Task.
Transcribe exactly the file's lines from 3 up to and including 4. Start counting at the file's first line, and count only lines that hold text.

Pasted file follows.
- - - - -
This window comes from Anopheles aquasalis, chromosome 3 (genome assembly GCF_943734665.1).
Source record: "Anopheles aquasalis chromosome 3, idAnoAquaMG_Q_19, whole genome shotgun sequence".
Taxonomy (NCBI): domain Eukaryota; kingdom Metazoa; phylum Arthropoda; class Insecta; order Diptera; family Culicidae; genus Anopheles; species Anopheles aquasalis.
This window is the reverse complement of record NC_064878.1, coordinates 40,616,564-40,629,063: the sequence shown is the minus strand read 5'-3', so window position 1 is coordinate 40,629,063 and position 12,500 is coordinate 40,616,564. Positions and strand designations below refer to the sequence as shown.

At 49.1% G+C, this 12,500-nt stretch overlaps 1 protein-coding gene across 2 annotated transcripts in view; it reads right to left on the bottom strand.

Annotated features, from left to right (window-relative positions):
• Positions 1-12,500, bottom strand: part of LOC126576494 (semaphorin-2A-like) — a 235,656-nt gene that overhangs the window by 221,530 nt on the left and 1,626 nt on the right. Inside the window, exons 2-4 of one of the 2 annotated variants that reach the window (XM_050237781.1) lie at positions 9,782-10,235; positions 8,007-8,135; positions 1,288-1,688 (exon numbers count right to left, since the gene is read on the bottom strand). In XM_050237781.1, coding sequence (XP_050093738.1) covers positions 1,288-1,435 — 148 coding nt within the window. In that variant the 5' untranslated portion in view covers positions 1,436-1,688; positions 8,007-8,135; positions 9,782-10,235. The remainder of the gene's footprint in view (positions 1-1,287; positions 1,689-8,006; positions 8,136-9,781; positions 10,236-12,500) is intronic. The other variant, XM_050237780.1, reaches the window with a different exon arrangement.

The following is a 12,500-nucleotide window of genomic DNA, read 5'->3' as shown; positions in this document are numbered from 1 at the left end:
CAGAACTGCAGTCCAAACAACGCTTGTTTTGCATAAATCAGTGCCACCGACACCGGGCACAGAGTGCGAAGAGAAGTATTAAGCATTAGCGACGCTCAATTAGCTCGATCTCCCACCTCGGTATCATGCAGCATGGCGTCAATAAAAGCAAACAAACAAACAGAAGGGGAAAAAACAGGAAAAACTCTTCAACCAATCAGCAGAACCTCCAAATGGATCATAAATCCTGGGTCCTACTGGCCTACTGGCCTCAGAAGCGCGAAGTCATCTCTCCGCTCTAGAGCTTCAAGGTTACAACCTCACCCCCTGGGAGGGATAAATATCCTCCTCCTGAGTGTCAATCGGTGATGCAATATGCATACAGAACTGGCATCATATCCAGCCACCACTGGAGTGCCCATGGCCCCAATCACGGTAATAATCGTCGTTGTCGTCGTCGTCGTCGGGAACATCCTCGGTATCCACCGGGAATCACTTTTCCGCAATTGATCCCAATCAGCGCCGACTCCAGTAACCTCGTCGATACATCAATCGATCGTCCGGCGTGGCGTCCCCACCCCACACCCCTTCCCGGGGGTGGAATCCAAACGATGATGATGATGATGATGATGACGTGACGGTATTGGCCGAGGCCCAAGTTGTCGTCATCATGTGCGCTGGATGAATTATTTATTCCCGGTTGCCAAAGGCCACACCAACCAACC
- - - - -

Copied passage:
Taxonomy (NCBI): domain Eukaryota; kingdom Metazoa; phylum Arthropoda; class Insecta; order Diptera; family Culicidae; genus Anopheles; species Anopheles aquasalis.
This window is the reverse complement of record NC_064878.1, coordinates 40,616,564-40,629,063: the sequence shown is the minus strand read 5'-3', so window position 1 is coordinate 40,629,063 and position 12,500 is coordinate 40,616,564. Positions and strand designations below refer to the sequence as shown.